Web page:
Thursday 27 October 2016

Unravel review - A delightful yarn

Mark O'Beirne

Published 12/02/2016 | 12:11


Unravel tells a story of love and loss as Yarny explores wonderful landscapes, navigating his way through environments to find collectibles.


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The opening moments of Unravel serve to get you in the right frame of mind for what is to come. "Lycka blommar ur sma enkla ting" is embroidered on a cushion as Yarny springs to life. Translating from Swedish, this says, "Happiness blooms from small simple things."

Unravel, at its core, is a delightfully simple game. Get Yarny, the adorable protagonist, from one point in a level to the next checkpoint. Along the way, there are secrets to be found - some of which are tantalisingly close, yet need some deft manoeuvring to access - and a core mechanic to deal with. As a figure made of yarn, you only have so much yarn at your disposal. This doesn't cause too many issues; sometimes you need to plot your course efficiently, while at other times you simply have to rescan the environment for that missed checkpoint.

But there's also a personal story being told. Unravel doesn't contain a traditional narrative with a typical endpoint, but instead looks at life and what it held for the owner of this photo album. Once you clear a chapter, you can look at the diary entry for that chapter and take a trip down memory lane in a series of photos. These entries cover a range of topics including the give-and-take of relationships, love, major events, and personal loss, among others.



Unravel is a visual treat, packed with stunning environments and clever little details; there are wonderful environmental and weather effects, little critters scurrying around the world, and Yarny is surprisingly expressive at times, cowering in the face of lightning strikes or admiring the landscape around him.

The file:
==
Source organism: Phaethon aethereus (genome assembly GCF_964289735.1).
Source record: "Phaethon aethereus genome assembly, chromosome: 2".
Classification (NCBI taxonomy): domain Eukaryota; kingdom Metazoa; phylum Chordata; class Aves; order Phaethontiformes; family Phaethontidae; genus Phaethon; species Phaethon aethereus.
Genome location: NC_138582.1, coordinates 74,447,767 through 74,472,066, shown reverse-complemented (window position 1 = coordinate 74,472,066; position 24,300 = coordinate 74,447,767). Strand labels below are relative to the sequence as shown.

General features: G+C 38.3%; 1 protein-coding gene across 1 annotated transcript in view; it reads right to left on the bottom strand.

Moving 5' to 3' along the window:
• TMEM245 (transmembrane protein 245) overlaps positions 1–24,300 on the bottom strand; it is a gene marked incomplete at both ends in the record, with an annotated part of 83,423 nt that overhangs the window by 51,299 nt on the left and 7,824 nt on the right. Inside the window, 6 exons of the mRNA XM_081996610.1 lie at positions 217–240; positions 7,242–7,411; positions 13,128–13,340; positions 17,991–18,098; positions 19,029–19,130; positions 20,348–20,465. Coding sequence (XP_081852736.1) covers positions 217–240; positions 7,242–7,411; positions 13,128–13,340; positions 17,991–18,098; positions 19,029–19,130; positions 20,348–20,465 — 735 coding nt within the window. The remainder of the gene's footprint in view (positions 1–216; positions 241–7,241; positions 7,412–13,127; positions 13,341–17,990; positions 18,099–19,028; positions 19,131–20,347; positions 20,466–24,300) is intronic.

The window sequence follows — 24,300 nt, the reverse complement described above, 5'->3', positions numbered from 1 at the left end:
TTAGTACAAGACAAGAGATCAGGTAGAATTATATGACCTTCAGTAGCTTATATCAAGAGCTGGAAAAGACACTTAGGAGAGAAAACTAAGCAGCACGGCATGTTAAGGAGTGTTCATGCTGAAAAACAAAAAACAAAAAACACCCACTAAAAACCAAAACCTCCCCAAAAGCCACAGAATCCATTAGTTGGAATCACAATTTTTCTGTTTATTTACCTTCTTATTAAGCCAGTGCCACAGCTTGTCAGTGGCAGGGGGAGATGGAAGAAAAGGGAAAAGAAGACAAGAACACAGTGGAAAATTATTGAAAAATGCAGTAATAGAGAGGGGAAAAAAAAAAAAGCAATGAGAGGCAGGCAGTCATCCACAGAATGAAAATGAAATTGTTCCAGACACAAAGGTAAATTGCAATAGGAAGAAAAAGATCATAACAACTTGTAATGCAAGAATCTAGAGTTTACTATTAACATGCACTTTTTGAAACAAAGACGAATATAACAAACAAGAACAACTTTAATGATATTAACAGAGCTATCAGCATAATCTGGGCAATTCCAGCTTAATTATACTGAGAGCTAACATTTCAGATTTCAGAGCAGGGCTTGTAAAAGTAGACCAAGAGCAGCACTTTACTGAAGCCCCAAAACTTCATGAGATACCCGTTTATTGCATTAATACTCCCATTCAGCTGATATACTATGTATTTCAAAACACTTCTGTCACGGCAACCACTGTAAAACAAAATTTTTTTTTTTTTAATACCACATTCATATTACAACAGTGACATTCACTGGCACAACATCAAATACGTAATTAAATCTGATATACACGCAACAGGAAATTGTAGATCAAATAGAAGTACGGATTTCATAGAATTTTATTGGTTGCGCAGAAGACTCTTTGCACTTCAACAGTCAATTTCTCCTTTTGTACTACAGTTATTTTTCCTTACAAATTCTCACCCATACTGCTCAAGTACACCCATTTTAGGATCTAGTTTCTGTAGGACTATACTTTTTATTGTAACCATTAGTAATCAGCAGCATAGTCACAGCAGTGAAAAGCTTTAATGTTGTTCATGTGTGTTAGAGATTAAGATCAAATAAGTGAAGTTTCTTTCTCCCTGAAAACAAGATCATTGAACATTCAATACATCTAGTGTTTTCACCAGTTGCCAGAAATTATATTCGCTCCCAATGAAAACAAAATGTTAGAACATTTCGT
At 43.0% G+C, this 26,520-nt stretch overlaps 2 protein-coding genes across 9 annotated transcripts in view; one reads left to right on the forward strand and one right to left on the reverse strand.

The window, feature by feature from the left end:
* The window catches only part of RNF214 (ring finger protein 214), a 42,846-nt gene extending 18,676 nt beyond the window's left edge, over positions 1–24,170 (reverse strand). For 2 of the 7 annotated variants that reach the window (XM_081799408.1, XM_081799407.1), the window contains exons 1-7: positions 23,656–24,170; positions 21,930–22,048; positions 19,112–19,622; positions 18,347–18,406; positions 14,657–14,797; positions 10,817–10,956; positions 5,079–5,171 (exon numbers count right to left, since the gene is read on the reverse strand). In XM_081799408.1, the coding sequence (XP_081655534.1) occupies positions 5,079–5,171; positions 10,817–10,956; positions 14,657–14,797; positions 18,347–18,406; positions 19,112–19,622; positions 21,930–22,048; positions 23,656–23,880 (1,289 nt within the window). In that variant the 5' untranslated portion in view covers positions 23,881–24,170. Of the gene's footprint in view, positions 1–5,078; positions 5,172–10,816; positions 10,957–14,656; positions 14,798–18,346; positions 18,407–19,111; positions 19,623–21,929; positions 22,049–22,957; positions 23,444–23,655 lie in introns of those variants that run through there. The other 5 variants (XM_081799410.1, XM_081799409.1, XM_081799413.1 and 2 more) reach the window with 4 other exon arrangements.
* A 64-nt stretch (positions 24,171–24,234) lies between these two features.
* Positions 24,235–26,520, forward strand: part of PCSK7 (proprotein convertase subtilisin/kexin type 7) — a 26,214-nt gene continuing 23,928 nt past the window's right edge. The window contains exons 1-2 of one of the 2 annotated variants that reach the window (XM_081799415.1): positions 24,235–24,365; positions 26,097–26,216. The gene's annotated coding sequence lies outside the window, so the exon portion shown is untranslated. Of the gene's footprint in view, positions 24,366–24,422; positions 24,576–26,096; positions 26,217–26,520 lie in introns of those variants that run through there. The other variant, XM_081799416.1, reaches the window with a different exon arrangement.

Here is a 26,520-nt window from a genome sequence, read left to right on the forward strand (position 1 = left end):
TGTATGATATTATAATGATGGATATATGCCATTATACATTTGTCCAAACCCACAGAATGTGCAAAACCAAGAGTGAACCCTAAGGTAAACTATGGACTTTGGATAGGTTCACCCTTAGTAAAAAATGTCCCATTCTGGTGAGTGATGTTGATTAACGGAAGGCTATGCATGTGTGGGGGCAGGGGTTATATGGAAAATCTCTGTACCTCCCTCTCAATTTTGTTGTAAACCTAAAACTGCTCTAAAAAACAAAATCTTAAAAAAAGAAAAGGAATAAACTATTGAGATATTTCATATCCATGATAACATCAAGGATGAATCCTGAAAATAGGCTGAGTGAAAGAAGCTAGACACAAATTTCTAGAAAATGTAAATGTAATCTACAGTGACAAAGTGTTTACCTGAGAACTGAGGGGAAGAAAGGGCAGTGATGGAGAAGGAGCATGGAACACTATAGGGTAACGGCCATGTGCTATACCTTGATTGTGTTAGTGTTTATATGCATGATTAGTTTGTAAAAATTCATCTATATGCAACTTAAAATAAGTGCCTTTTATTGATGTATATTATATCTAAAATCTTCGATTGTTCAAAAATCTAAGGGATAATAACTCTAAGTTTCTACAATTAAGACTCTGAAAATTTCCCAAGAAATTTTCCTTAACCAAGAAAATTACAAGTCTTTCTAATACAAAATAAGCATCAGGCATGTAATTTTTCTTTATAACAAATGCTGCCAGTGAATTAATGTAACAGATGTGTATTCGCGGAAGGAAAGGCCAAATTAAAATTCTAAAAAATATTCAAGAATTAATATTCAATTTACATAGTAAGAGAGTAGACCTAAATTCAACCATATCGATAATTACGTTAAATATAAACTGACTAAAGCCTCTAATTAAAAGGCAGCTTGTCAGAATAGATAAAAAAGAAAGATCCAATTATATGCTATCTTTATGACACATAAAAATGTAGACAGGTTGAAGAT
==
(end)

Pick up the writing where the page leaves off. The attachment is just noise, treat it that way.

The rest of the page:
There is an achievement for getting through the entire game without dying, which seems like an unusual inclusion from the aesthetics and initial chapters. But the difficulty and danger ramps up significantly, particularly in some later stages.

Some of these challenges come down to knowing what you're supposed to do at a glance, reflexes, or luck, which can be frustrating. There were a couple of sections that almost undid all the good will we had built up. And let's just say that if Journey's snow section bothered you, you may be dismayed to hear that Unravel's world is hit by the same inclement weather conditions at one point. Thankfully, there's a whimsical section immediately afterwards, which offers some relief and catharsis.

For the most part, progress is quickly restored; if you miss a jump, you can simply reel yourself back in, while death results in a quick restart. But some checkpoints could be slightly closer together to bypass doing a test of reflexes multiple times.



You can blast through Unravel fairly quickly. But the real enjoyment comes from admiring the surrounding landscape, appreciating the little details, and pushing yourself to find or acquire those challenging secrets. There are also some delightful instances (and trophies) for those who are willing to experiment and see what's possible based on what they've learned throughout the game.

If you're the type of person who will consult Google Translate to see what the cushion says, you will get the most from Unravel. It's not packed with such secrets and gems, but it sets you up to enjoy and appreciate the little things. Some frustrating moments aside, Unravel is a wonderful and delightful game that tells a personal story in a different way.




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